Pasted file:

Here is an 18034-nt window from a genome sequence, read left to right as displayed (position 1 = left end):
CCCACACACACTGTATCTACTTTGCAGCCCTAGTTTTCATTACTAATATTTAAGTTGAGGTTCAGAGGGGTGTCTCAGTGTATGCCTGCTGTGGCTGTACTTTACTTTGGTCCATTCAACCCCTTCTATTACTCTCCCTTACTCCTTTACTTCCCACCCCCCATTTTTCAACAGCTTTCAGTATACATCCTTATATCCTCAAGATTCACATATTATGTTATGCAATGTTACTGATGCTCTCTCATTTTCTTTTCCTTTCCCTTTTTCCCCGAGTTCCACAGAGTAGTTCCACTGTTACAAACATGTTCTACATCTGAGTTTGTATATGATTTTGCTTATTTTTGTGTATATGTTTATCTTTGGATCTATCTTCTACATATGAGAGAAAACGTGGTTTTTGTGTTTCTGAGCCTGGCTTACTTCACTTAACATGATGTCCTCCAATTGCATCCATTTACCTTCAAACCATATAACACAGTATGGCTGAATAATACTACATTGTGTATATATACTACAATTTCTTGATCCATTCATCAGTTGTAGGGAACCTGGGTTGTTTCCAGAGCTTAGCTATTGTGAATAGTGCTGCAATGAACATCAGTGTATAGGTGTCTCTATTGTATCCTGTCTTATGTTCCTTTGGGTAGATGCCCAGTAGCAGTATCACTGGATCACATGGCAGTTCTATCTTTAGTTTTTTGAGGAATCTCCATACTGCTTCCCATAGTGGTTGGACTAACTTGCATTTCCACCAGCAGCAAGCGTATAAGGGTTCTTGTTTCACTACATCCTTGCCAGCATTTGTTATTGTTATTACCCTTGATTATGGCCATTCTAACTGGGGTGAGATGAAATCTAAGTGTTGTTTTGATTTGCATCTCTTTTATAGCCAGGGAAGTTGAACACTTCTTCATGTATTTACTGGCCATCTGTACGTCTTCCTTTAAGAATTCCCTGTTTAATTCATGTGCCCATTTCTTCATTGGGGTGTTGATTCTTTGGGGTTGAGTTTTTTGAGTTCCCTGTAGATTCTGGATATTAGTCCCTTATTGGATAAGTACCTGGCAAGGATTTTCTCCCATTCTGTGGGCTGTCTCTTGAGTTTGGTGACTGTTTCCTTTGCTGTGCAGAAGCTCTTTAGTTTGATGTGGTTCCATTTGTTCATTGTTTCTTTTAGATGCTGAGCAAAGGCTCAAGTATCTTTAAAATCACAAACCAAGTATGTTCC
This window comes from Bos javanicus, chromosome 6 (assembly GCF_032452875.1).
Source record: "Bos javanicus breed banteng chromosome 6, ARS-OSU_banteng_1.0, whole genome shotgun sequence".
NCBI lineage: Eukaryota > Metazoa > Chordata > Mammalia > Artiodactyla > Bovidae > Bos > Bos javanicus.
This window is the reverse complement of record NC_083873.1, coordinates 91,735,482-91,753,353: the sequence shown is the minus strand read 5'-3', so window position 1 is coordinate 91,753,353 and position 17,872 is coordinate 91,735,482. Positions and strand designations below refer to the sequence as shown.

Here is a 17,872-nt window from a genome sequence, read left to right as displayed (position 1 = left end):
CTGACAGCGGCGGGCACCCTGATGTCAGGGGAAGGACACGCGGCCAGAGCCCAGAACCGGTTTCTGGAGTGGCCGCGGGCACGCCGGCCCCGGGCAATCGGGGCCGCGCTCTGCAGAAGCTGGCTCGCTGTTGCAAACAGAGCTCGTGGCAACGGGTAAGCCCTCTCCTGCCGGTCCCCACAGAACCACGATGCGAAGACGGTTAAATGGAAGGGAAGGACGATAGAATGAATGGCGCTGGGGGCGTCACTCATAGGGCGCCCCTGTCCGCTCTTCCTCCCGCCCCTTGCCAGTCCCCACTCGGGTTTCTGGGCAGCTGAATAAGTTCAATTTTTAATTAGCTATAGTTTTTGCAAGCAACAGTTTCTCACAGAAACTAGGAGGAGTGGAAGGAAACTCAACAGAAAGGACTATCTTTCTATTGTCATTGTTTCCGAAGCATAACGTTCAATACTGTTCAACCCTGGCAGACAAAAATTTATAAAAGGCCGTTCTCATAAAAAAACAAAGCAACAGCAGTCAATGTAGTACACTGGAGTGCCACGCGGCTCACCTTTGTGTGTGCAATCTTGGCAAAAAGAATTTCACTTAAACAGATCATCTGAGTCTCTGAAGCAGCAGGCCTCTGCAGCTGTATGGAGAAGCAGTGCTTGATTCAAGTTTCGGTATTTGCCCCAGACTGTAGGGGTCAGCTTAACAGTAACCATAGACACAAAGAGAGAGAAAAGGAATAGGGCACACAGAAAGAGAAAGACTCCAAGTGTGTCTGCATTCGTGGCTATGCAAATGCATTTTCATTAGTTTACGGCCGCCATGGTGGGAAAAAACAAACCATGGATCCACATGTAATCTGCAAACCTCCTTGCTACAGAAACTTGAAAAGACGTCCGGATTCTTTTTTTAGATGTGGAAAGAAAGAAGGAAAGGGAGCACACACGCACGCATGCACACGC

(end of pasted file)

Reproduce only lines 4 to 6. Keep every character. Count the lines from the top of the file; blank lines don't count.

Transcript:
Source record: "Bos javanicus breed banteng chromosome 6, ARS-OSU_banteng_1.0, whole genome shotgun sequence".
NCBI lineage: Eukaryota > Metazoa > Chordata > Mammalia > Artiodactyla > Bovidae > Bos > Bos javanicus.
This window is the reverse complement of record NC_083873.1, coordinates 91,735,482-91,753,353: the sequence shown is the minus strand read 5'-3', so window position 1 is coordinate 91,753,353 and position 17,872 is coordinate 91,735,482. Positions and strand designations below refer to the sequence as shown.